Judge Dagne Melaku said the Supreme Court needed several weeks to look over the "bulky" case file to review the evidence against them, setting the next hearing for December 19.
Eskinder and Andualem were among 24 people convicted in June under Ethiopia's anti-terrorism legislation. Eskinder was jailed for 18 years, while Andualem was sentenced to life.
They appeared in court Thursday alongside two other defendants also appealing their guilty verdict.
Eskinder, who is representing himself, rejected the claim that he had links with the US-based Ginbot 7 group, considered a terrorist organisation under Ethiopian law.
"I was accused of being a member of Ginbot 7, but there was no evidence provided by the prosecution," he told the court.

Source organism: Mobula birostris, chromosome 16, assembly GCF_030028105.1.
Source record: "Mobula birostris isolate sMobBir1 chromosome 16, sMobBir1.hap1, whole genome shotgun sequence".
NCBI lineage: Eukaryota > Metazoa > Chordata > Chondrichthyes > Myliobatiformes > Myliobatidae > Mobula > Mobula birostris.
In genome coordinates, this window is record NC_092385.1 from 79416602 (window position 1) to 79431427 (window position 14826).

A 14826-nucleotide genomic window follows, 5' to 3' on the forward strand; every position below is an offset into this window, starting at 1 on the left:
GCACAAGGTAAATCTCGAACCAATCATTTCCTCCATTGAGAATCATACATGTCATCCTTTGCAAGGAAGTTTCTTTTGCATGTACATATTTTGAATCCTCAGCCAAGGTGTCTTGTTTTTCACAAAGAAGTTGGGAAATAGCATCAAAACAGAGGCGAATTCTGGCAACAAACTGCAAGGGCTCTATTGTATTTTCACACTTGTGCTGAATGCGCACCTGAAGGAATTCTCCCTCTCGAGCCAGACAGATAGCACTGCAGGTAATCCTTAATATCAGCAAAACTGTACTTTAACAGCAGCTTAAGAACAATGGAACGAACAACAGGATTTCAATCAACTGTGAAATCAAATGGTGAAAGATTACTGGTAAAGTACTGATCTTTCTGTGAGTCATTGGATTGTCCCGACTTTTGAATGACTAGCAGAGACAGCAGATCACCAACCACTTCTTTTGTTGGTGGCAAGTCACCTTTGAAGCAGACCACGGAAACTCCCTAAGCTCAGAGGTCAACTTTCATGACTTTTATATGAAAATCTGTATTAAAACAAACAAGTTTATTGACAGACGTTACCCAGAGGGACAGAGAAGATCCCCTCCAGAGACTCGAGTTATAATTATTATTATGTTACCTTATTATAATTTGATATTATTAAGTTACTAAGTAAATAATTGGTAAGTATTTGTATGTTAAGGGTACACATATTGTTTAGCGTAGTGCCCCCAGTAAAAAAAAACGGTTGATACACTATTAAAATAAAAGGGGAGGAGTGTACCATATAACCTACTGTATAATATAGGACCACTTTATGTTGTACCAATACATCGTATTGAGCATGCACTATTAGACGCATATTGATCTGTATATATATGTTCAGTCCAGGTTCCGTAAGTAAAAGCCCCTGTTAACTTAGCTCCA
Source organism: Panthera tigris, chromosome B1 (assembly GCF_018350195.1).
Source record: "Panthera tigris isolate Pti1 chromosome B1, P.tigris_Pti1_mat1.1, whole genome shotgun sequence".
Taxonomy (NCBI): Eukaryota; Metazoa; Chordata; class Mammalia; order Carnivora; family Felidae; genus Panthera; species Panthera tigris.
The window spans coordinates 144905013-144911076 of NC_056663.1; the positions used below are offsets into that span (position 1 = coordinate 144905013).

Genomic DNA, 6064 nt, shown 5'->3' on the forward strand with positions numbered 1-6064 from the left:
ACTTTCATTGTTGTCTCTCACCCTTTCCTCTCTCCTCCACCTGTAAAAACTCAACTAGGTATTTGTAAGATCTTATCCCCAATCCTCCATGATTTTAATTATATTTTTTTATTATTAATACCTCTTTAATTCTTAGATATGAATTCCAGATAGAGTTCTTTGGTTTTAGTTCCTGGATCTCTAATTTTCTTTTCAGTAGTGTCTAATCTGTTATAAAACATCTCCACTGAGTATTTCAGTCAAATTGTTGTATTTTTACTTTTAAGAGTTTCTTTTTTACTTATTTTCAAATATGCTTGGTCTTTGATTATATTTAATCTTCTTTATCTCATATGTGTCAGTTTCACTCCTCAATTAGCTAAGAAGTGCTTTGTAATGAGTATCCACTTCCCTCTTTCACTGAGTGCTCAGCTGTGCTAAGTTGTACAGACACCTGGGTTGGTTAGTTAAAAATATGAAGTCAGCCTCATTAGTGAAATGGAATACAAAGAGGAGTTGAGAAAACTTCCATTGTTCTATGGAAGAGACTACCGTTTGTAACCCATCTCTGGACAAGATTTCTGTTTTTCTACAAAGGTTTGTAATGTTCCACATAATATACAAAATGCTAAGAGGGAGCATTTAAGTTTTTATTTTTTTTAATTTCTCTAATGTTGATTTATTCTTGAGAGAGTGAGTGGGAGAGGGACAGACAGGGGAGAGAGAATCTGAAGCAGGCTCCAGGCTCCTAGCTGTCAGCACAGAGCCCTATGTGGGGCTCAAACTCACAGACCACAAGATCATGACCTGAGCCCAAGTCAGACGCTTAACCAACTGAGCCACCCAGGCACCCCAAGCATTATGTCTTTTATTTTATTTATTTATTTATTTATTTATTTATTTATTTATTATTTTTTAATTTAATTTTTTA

Meanwhile, in a separate court, 29 Muslims charged last month with plotting "terrorist" acts appealed against the charges.
Defence lawyers said the charges were unconstitutional and used language not recognised under criminal law, including terms such as "jihad" and "extremism".
All 29 are charged with "intending to advance a political, religious or ideological cause" by force and the "planning, preparation, conspiracy, incitement and attempt of terrorist acts," according to court documents.
The accused -- including nine prominent Muslim leaders and the wife of a former minister -- were jailed following protests in July staged by Muslims who accuse the government of interfering in religious affairs.
Their hearing continues on November 30.
Rights groups have called Ethiopia's anti-terrorism legislation vague and accuse the government of using the law to stifle peaceful dissent.
All those charged under the law since it was introduced in 2009 have been found guilty, including two Swedish journalists who were sentenced to 11 years in prison, but later released by the government after serving 14 months.